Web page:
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PSALM LXXVII. 19.-Thy way is in the sea, and thy path in the great waters; and thy footsteps are not known.

UNDER the second general head of discourse, on this subject, we proposed to state some particulars in the dispensations of Providence, of which we may have been informed by observation, experience, or scripture; and of which the wisdom and goodness are sufficiently discernible: from which will arise a particular argument, for the goodness, justice, and wisdom of the whole.

In selecting these particulars, it is presumed that the end may be best attained, by confining ourselves to those instances, in which the divine proceedings once seemed liable to objection, or involv, ed in darkness; but which subsequent discoveries or events have since vindicated and explained. Under this head, therefore, we shall observe the following order.

I. We shall take notice of some important particulars in the works of nature, which were originally obscure; but which observation and experience have rendered clear and satisfactory.

II. We shall mention some facts in the ordinary proceedings of Providence, which at first seemed irregular, and have been hastily pronounced un

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just; but which, subsequent events, or more mature reflection, have explained and justified.

III. We shall state to you, certain steps in the scheme of redemption, which were involved in mystery, till respectively elucidated by succeeding steps.

I. When men first began to form ideas of what is called the system of the universe, they imagined that, as seemed most obvious to sense, this earth was the centre of the whole; that each day, the sun and stars revolved around it; and were created solely for the use of its inhabitants. In this plan, however, persons of a more penetrating mind, and more perfect science, ere long, discovered much confusion and complexity: and one of great learning and talents, but of equal impiety, upon attentively, considering it, blasphemously exclaimed, that, if God had consulted him, in the formation of the world, he could have furnished him with a better plan. In framing this theory, men judged without sufficient examination. They decided, without tracing the steps of nature and invented for her laws, without due inquiry into those by which she was really governed. The whole, of course, remained involved in mystery and embarrassment, till, after repeated observations, and careful deductions, the true system was discovered, and was found to be clear, simple, and rational. To it, all the appearances of nature correspond: and the explanation of them, which it affords, is obvious and satisfactory. Insomuch, that those very facts, from which arose numberless and insurmountable objections to the ancient system, unite to confirm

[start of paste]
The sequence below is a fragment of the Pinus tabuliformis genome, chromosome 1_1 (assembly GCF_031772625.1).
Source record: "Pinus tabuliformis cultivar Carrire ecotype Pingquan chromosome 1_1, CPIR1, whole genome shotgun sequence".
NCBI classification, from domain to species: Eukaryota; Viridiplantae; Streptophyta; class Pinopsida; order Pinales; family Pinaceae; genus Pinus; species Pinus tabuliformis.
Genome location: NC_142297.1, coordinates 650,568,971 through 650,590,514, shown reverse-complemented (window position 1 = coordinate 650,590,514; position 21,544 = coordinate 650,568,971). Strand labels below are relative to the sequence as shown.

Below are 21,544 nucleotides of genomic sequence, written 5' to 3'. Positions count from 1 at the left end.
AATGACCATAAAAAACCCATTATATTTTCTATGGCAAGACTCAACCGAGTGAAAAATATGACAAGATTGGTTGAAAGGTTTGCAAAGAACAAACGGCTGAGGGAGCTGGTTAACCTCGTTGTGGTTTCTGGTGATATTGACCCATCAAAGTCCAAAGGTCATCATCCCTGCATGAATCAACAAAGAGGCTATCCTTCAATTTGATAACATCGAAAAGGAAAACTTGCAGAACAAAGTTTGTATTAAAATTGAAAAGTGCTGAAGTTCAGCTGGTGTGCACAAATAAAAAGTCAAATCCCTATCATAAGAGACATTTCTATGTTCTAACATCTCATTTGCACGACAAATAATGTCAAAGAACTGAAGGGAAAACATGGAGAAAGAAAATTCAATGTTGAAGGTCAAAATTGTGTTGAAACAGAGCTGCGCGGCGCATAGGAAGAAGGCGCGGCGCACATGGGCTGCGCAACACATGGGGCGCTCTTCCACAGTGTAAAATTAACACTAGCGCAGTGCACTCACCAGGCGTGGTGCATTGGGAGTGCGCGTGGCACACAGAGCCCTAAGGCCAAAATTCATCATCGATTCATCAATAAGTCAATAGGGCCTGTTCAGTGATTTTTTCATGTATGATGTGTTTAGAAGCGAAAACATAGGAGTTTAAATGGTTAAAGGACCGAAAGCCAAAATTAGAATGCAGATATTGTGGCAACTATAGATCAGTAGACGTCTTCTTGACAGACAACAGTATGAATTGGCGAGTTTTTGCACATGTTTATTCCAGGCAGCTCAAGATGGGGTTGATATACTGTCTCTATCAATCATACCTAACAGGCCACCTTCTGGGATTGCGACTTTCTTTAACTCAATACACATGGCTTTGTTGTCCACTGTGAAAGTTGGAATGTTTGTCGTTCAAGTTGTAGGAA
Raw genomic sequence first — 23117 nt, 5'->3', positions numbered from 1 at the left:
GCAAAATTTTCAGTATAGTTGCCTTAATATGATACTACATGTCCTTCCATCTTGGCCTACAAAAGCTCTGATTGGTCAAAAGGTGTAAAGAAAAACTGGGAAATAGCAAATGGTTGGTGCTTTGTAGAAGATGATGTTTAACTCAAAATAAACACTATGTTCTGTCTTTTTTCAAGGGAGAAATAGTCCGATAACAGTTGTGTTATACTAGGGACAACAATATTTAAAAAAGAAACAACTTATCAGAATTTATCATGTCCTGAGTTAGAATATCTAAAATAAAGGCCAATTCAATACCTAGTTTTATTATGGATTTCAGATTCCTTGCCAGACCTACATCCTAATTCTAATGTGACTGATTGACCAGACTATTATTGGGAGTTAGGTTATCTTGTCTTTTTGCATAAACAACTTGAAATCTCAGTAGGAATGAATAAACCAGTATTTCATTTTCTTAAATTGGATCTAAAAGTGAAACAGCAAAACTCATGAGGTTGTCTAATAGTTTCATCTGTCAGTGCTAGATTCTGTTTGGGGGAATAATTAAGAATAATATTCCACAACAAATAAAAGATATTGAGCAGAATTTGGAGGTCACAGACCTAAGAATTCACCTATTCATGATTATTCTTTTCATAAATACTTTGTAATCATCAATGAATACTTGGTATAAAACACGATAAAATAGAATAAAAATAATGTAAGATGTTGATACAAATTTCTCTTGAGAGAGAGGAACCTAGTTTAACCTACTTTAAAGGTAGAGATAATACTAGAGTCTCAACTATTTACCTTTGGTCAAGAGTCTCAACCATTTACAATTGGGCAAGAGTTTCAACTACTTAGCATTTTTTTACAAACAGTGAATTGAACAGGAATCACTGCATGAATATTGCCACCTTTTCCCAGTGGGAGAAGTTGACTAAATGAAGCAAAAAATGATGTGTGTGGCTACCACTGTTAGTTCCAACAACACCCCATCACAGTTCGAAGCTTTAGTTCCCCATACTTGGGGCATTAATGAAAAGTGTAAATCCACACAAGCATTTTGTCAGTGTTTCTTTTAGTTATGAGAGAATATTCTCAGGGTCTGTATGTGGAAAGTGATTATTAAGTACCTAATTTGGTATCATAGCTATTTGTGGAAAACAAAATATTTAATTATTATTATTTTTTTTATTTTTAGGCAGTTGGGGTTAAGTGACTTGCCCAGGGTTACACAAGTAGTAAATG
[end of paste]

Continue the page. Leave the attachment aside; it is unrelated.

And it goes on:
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* Alphonso X. King of Leon and Castile, one of the most learned and able men of the 13th century.


and to illustrate this. Of that region of the universe, to which this earth belongs, the sun is found to be the centre. Around the sun, at unequal distances, move a number of globes, usually named planets. Of these, some are larger, some smaller, than that which we inhabit; and which is the third, in the order of distance, from the sun. Each planet has respectively an annual revolution round the sun, which occasions summer and winter, and the other vicissitudes of the seasons; and a diurnal revolution on its own axis, which produces day and night. To supply light in the absence of the sun, most of these planets have also moons rolling around them, and accompanying them in their yearly course. While far beyond the orbit of the planet remotest from the sun, at a distance exceeding the power of man to calculate, are the fixed stars. From certain instances of conformity between them and the sun, and from other considerations, all these are reasonably concluded to be suns themselves; severally forming the centers of systems, like that to which this earth belongs; having, in like manner, planets, with their moons, in continual motion round them; and diffusing light, warmth, and vigour, to the inhabitants of innumerable worlds! Thus a little knowledge led to infidelity and pro